“Ok, you’ve made yourself clear about pricing, what about the mimimi whining?” Whining and Games Workshop seem to go hand in hand ever since the internet became a thing and it wouldn’t be different in Brazil. Seriously I do believe everyone is entitled to an opinion, of having their say, and being awarded a chance of standing behind what he thinks, if everything being put forth is based on facts. I must admit being surprised by the amount of foreign trade policies, market research, national gaming market and pricing specialists in our community that went online to complain.
When it comes to Solid’s marketing plan, pricing strategy, etc. I can only voice an opinion based on what I heard from my source inside GW mentioned on my previous article on the subject. As I said then he’s the person responsible for the emerging markets department inside Games Workshop, and he has made all the questions to judge if Solid’s approach was viable or not to them as a supplier. If Solid’s responses were considered good enough to convince him, who am I to doubt?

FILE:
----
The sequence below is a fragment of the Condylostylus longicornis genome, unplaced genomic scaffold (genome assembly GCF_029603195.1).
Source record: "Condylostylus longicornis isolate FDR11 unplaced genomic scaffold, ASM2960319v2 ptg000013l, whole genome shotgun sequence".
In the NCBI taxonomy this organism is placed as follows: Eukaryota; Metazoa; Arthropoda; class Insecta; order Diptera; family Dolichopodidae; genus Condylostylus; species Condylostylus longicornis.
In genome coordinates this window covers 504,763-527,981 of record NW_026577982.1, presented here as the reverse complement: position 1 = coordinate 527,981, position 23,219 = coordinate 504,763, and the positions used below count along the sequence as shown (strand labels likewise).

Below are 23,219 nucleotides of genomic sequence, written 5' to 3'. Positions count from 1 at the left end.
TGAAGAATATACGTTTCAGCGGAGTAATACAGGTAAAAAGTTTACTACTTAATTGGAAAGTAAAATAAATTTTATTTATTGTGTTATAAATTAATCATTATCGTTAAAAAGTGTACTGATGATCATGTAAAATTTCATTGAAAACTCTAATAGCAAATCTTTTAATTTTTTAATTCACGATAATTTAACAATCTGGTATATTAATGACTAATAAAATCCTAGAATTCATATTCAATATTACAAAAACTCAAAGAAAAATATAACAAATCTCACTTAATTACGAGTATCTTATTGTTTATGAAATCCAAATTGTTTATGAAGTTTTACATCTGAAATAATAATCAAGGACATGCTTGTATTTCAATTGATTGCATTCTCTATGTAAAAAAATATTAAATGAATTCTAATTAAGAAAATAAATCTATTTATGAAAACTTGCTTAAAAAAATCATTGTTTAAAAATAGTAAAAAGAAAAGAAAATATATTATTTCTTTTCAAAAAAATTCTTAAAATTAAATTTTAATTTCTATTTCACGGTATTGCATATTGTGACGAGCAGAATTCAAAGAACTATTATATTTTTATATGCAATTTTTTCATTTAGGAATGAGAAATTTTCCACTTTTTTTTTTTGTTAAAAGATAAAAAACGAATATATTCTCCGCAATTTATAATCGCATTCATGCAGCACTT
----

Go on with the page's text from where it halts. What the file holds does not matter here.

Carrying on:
Are you still in doubt? Do you disagree about the strategies being put in place in the Brazilian market? Well, it’s time then to bring arguments to the table if you want to convince anyone. Perhaps if your strategy is sound you could even get a job with Solid, but serious arguments should be backed either by knowledge or information and not wishful thinking. That’s foolish. Again, you have every right to think the prices being practiced here are expensive (even if they’re not really “cheap” abroad to begin with), you can even complain about them, but to pretend you have a master’s degree in business advocating everything being done in Brazil is wrong, is indeed mere whining.